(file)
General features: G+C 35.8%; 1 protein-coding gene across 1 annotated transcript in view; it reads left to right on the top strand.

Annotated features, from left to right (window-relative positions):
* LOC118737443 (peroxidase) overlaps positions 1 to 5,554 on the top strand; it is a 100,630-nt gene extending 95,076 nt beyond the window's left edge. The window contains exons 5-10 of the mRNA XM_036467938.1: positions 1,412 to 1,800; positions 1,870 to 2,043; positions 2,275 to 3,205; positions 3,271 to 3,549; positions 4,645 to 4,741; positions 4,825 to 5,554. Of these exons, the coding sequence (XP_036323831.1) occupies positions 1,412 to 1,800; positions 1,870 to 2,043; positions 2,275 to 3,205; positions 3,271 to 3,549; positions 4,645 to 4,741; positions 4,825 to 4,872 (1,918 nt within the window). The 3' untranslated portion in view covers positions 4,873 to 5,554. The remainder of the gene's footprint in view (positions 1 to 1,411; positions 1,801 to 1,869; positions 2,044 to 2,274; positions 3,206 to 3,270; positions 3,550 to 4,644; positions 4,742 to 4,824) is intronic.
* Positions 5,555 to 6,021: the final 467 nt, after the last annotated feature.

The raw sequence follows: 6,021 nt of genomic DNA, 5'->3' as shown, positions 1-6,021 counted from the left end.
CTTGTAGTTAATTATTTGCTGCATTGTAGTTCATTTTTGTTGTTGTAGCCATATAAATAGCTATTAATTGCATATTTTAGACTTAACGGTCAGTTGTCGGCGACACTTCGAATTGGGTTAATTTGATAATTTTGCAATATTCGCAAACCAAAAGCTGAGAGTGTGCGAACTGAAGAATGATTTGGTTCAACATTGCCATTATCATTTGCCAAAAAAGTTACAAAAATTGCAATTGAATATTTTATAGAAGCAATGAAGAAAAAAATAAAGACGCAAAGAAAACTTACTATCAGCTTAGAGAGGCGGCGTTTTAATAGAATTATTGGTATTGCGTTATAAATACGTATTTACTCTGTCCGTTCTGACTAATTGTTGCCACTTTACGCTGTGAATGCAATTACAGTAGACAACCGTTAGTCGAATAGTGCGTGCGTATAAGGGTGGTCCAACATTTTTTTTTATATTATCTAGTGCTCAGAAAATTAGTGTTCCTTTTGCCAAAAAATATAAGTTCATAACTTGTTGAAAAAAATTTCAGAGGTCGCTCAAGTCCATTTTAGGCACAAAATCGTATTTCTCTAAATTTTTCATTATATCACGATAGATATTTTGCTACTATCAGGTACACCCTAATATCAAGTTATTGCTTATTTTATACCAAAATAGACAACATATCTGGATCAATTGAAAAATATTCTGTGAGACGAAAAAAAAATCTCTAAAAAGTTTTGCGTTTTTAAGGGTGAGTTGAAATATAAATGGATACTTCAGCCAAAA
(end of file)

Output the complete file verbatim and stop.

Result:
General features: G+C 35.8%; 1 protein-coding gene across 1 annotated transcript in view; it reads left to right on the top strand.

Annotated features, from left to right (window-relative positions):
* LOC118737443 (peroxidase) overlaps positions 1 to 5,554 on the top strand; it is a 100,630-nt gene extending 95,076 nt beyond the window's left edge. The window contains exons 5-10 of the mRNA XM_036467938.1: positions 1,412 to 1,800; positions 1,870 to 2,043; positions 2,275 to 3,205; positions 3,271 to 3,549; positions 4,645 to 4,741; positions 4,825 to 5,554. Of these exons, the coding sequence (XP_036323831.1) occupies positions 1,412 to 1,800; positions 1,870 to 2,043; positions 2,275 to 3,205; positions 3,271 to 3,549; positions 4,645 to 4,741; positions 4,825 to 4,872 (1,918 nt within the window). The 3' untranslated portion in view covers positions 4,873 to 5,554. The remainder of the gene's footprint in view (positions 1 to 1,411; positions 1,801 to 1,869; positions 2,044 to 2,274; positions 3,206 to 3,270; positions 3,550 to 4,644; positions 4,742 to 4,824) is intronic.
* Positions 5,555 to 6,021: the final 467 nt, after the last annotated feature.

The raw sequence follows: 6,021 nt of genomic DNA, 5'->3' as shown, positions 1-6,021 counted from the left end.
CTTGTAGTTAATTATTTGCTGCATTGTAGTTCATTTTTGTTGTTGTAGCCATATAAATAGCTATTAATTGCATATTTTAGACTTAACGGTCAGTTGTCGGCGACACTTCGAATTGGGTTAATTTGATAATTTTGCAATATTCGCAAACCAAAAGCTGAGAGTGTGCGAACTGAAGAATGATTTGGTTCAACATTGCCATTATCATTTGCCAAAAAAGTTACAAAAATTGCAATTGAATATTTTATAGAAGCAATGAAGAAAAAAATAAAGACGCAAAGAAAACTTACTATCAGCTTAGAGAGGCGGCGTTTTAATAGAATTATTGGTATTGCGTTATAAATACGTATTTACTCTGTCCGTTCTGACTAATTGTTGCCACTTTACGCTGTGAATGCAATTACAGTAGACAACCGTTAGTCGAATAGTGCGTGCGTATAAGGGTGGTCCAACATTTTTTTTTATATTATCTAGTGCTCAGAAAATTAGTGTTCCTTTTGCCAAAAAATATAAGTTCATAACTTGTTGAAAAAAATTTCAGAGGTCGCTCAAGTCCATTTTAGGCACAAAATCGTATTTCTCTAAATTTTTCATTATATCACGATAGATATTTTGCTACTATCAGGTACACCCTAATATCAAGTTATTGCTTATTTTATACCAAAATAGACAACATATCTGGATCAATTGAAAAATATTCTGTGAGACGAAAAAAAAATCTCTAAAAAGTTTTGCGTTTTTAAGGGTGAGTTGAAATATAAATGGATACTTCAGCCAAAA